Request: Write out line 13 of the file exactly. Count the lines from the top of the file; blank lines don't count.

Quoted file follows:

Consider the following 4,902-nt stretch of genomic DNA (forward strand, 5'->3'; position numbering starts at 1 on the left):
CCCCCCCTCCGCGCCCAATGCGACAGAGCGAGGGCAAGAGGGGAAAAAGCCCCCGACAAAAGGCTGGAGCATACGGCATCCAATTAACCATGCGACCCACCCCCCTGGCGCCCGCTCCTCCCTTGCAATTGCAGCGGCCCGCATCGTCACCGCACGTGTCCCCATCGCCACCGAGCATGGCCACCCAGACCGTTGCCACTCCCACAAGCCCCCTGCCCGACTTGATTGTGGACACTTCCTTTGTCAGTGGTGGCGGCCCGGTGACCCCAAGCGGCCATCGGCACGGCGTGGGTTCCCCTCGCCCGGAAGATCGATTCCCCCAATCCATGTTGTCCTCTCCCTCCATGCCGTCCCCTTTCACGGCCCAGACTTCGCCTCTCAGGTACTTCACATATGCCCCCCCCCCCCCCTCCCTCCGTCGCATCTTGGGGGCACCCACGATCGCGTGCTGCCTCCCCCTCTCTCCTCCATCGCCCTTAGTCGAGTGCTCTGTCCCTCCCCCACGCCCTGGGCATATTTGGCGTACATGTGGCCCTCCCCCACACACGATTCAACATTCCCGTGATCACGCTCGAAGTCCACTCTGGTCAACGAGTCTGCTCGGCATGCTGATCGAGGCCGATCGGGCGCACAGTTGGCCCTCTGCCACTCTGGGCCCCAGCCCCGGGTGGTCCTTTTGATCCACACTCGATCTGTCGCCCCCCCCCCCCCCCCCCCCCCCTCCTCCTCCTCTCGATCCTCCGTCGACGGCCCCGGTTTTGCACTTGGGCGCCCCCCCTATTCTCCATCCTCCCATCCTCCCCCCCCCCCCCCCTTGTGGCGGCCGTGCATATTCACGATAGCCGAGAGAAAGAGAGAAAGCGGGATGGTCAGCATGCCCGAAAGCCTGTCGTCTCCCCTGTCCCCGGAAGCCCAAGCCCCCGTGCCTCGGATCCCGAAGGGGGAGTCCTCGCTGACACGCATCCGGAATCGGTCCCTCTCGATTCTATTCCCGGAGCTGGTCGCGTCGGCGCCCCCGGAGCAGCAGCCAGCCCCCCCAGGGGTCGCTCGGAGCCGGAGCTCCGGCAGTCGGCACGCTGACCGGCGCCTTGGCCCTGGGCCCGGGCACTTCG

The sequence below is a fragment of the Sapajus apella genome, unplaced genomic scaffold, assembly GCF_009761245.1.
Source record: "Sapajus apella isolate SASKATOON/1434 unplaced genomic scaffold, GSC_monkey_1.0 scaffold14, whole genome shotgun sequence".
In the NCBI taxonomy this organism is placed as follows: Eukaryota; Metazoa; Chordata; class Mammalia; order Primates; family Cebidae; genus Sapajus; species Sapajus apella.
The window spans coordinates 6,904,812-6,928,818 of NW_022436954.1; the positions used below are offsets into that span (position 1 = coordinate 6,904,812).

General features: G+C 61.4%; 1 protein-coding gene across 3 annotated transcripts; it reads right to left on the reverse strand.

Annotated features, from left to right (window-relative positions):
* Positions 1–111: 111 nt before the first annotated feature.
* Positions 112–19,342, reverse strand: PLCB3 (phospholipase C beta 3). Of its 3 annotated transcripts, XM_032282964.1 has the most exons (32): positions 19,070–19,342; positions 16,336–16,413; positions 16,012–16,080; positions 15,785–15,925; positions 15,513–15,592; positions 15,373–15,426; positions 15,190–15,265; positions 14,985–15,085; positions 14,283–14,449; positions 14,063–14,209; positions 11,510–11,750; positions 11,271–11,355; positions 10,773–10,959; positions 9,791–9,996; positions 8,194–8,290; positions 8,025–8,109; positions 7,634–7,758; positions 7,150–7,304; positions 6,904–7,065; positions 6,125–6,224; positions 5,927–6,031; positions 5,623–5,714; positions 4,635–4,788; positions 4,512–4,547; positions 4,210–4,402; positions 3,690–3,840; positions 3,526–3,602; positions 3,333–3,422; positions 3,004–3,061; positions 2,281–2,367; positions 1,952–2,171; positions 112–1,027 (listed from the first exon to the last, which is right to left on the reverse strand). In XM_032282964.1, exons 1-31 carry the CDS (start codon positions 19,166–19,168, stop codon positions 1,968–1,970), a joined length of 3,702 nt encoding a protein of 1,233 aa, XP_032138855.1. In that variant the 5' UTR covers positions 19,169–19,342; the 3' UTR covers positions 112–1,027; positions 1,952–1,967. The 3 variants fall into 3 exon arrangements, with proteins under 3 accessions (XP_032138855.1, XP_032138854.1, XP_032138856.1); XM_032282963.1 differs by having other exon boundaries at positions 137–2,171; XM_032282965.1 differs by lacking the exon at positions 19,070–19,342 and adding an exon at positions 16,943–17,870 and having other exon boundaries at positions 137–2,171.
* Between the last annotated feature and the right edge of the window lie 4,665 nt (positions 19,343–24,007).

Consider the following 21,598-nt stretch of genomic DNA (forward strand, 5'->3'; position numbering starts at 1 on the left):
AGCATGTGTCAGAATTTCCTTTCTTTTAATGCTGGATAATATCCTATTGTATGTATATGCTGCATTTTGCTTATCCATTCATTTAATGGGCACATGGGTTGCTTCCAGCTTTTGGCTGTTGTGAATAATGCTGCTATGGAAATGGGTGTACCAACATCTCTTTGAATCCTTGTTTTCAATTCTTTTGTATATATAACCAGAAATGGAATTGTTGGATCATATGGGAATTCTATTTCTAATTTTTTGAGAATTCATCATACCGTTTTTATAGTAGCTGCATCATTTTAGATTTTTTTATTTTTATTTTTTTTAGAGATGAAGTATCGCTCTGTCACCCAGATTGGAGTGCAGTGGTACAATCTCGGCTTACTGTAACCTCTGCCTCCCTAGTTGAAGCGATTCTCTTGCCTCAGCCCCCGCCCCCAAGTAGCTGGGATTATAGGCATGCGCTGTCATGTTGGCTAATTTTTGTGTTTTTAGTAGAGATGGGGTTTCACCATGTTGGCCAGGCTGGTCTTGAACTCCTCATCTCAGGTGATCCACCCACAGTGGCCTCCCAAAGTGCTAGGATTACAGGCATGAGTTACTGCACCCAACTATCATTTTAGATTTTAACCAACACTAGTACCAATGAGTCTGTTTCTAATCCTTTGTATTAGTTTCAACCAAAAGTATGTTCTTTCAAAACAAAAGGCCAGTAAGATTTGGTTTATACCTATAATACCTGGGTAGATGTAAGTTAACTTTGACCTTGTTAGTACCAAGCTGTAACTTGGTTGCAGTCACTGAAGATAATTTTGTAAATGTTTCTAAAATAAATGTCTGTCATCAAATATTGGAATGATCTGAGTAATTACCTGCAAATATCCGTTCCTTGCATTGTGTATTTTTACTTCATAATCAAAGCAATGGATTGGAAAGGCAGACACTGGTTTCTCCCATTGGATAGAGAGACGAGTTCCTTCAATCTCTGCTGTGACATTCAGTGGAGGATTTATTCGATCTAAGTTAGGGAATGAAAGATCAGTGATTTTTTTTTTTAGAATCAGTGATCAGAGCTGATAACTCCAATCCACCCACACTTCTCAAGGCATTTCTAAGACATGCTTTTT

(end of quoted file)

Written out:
AGCATGTGTCAGAATTTCCTTTCTTTTAATGCTGGATAATATCCTATTGTATGTATATGCTGCATTTTGCTTATCCATTCATTTAATGGGCACATGGGTTGCTTCCAGCTTTTGGCTGTTGTGAATAATGCTGCTATGGAAATGGGTGTACCAACATCTCTTTGAATCCTTGTTTTCAATTCTTTTGTATATATAACCAGAAATGGAATTGTTGGATCATATGGGAATTCTATTTCTAATTTTTTGAGAATTCATCATACCGTTTTTATAGTAGCTGCATCATTTTAGATTTTTTTATTTTTATTTTTTTTAGAGATGAAGTATCGCTCTGTCACCCAGATTGGAGTGCAGTGGTACAATCTCGGCTTACTGTAACCTCTGCCTCCCTAGTTGAAGCGATTCTCTTGCCTCAGCCCCCGCCCCCAAGTAGCTGGGATTATAGGCATGCGCTGTCATGTTGGCTAATTTTTGTGTTTTTAGTAGAGATGGGGTTTCACCATGTTGGCCAGGCTGGTCTTGAACTCCTCATCTCAGGTGATCCACCCACAGTGGCCTCCCAAAGTGCTAGGATTACAGGCATGAGTTACTGCACCCAACTATCATTTTAGATTTTAACCAACACTAGTACCAATGAGTCTGTTTCTAATCCTTTGTATTAGTTTCAACCAAAAGTATGTTCTTTCAAAACAAAAGGCCAGTAAGATTTGGTTTATACCTATAATACCTGGGTAGATGTAAGTTAACTTTGACCTTGTTAGTACCAAGCTGTAACTTGGTTGCAGTCACTGAAGATAATTTTGTAAATGTTTCTAAAATAAATGTCTGTCATCAAATATTGGAATGATCTGAGTAATTACCTGCAAATATCCGTTCCTTGCATTGTGTATTTTTACTTCATAATCAAAGCAATGGATTGGAAAGGCAGACACTGGTTTCTCCCATTGGATAGAGAGACGAGTTCCTTCAATCTCTGCTGTGACATTCAGTGGAGGATTTATTCGATCTAAGTTAGGGAATGAAAGATCAGTGATTTTTTTTTTTAGAATCAGTGATCAGAGCTGATAACTCCAATCCACCCACACTTCTCAAGGCATTTCTAAGACATGCTTTTT